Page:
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Virginia governor signs Medicaid expansion bill into law

Some 400,000 low-income Virginians will have health coverage starting Jan. 1.

Ralph Northam, governor of Virginia, greets supporters at an election night rally November 7, 2017 in Fairfax, Virginia. (Credit: Win McNamee/Getty Images)
Ralph Northam, governor of Virginia, greets supporters at an election night rally November 7, 2017 in Fairfax, Virginia. (Credit: Win McNamee/Getty Images)

Virginia Gov. Ralph Northam (D) signed a two-year $115 billion budget that includes Medicaid expansion Thursday, making the state one of more than 30 that have expanded Medicaid eligibility under the Affordable Care Act (ACA).

The bill will provide health coverage to about 300,000 to 400,000 low-income residents, and many individuals — about 138,000 people fall in the state’s coverage gap — could be insured for the first time.

“It has been a long road to get here, but I couldn’t be happier to sign this budget bill today,” Gov. Northam said during his speech in front of the state Capitol building Thursday afternoon. “I believe in making sure all Virginians have the access to the care that they need to be healthy and productive.”

Amid jubilant cheers from the crowd, Northam added that “it took leadership and courage to get us this far … In the hard-fought negotiations, we came together in good faith and Virginians are better for it.”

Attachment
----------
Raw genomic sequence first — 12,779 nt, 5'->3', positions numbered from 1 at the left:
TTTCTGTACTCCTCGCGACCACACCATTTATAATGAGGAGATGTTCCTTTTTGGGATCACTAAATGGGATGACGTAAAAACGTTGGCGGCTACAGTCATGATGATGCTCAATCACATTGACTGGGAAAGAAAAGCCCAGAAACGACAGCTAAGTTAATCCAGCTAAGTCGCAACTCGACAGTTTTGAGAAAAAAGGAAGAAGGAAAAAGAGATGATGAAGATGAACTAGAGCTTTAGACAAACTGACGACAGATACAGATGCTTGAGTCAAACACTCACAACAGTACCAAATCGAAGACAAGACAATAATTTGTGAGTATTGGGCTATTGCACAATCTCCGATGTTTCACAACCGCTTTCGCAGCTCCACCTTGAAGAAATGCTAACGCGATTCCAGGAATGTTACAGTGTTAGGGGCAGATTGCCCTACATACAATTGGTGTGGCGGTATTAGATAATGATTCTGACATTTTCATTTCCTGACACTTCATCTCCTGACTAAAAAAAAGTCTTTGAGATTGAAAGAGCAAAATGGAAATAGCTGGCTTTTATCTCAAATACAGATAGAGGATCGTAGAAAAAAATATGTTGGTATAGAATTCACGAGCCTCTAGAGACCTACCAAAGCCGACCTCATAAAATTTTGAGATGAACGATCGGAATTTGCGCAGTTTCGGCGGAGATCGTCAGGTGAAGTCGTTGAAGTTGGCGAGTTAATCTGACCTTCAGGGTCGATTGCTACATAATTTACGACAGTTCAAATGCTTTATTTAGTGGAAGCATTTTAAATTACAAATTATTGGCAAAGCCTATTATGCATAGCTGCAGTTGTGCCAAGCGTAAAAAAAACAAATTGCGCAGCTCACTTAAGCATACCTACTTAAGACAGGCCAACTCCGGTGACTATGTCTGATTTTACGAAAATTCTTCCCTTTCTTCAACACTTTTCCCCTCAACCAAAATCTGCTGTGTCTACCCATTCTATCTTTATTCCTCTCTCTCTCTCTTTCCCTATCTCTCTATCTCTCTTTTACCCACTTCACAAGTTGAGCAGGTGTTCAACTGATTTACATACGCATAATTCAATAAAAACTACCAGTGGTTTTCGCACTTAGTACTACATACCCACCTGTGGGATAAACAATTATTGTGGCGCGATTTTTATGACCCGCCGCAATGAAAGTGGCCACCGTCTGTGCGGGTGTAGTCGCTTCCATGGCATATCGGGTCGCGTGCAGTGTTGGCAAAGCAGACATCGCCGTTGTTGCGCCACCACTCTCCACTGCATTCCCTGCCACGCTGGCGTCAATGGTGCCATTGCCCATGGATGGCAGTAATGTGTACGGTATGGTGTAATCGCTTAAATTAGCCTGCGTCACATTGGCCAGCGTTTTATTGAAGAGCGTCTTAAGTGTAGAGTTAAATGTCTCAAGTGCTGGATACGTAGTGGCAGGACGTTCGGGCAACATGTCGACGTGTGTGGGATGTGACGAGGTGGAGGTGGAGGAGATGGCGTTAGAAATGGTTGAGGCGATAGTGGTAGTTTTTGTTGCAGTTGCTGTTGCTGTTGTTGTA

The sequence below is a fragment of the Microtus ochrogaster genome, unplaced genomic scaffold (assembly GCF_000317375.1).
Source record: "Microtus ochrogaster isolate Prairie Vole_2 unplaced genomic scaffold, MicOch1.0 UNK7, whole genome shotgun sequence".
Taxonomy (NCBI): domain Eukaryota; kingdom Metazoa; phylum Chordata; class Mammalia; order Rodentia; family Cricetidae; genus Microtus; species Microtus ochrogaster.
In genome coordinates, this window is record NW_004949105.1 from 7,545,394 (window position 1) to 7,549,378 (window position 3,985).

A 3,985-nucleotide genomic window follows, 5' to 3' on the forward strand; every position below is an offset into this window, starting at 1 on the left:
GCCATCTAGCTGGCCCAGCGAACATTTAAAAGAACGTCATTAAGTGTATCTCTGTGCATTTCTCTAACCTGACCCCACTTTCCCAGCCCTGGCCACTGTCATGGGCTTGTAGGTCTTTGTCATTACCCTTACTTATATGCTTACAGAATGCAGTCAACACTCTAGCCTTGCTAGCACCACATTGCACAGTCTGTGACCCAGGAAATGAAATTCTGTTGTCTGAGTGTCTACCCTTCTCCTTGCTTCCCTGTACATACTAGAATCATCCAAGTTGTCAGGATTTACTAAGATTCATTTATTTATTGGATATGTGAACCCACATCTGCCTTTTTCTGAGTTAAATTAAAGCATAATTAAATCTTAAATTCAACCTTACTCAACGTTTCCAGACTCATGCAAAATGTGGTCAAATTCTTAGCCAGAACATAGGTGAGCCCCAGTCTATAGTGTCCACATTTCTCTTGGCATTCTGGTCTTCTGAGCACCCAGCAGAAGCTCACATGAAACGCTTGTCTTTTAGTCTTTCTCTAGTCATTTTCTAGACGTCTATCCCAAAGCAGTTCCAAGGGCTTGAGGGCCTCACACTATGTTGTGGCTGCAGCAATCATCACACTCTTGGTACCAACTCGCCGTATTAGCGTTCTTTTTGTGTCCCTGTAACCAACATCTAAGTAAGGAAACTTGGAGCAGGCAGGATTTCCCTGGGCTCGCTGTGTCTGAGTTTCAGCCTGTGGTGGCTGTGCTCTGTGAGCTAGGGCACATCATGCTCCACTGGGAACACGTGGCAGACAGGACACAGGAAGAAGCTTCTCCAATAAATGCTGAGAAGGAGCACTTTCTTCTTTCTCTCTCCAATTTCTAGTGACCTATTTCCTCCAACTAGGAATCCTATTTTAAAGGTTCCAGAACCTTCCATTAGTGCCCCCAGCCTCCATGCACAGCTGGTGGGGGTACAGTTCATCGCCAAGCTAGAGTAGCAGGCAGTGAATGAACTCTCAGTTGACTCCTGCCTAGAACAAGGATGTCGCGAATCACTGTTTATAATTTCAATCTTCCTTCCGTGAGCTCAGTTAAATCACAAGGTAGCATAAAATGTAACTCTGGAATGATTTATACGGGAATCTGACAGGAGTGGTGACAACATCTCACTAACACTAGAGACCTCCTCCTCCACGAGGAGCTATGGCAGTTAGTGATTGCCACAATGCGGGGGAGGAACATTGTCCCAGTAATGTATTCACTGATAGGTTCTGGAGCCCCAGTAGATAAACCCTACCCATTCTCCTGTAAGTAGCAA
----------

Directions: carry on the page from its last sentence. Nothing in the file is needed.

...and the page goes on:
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Northam praised the efforts of state lawmakers in reaching a “compromise” on the budget bill. While it was hailed as a victory by health care advocates, the legislation also includes a provision that asks the federal government to approve work requirements for newly covered individuals starting in January 2019. The requirements will condition eligibility on 80 hours of reported work after a year of enrollment. Those who do not meet the requirement will be locked out of coverage until the end of the year-long period.

The work requirement provision was a Democratic concession offered to Republicans during the months-long negotiation process between state lawmakers. Progress on the bipartisan bill, which was five years in the making, gained steam after last year’s elections, when voters, galvanized by health care issues, diminished Republican control of the House by almost 23 percent. The GOP now barely maintains control at 51-49. The Republican margin of control in the Senate is just as slim at 21-19. Last week, four Senate Republicans joined all 19 Democrats in voting in favor of the budget legislation.

By expanding Medicaid, Virginia is now eligible for approximately $142 million in federal funding every month. Several other states are also considering Medicaid expansion, including Utah, Nebraska, and Idaho, aiming to take advantage of the ACA’s popular provision that allows for expanding coverage to households earning 138 percent of the federal poverty level.

Amanda Michelle Gomez also contributed to this report.